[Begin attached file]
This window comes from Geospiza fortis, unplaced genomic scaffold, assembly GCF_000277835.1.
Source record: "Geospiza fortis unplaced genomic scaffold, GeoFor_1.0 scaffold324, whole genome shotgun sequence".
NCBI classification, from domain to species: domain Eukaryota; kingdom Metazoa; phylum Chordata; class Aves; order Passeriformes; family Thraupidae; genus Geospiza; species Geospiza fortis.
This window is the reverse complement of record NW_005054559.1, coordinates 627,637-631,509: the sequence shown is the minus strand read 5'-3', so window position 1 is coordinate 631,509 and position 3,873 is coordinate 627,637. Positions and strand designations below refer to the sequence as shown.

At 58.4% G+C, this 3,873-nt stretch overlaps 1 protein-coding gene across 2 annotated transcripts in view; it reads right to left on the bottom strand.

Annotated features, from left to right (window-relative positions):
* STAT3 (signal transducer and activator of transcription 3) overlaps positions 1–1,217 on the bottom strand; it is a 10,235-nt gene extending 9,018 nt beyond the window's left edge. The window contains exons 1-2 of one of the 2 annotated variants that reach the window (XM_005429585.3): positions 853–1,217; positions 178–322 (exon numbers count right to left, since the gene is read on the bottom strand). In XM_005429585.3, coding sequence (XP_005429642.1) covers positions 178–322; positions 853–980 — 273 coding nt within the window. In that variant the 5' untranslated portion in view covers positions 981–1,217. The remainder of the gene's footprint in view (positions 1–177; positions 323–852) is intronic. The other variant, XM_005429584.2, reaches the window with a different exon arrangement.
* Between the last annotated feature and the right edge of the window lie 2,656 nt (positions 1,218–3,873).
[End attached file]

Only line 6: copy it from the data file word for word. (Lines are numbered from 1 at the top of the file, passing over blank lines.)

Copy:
Annotated features, from left to right (window-relative positions):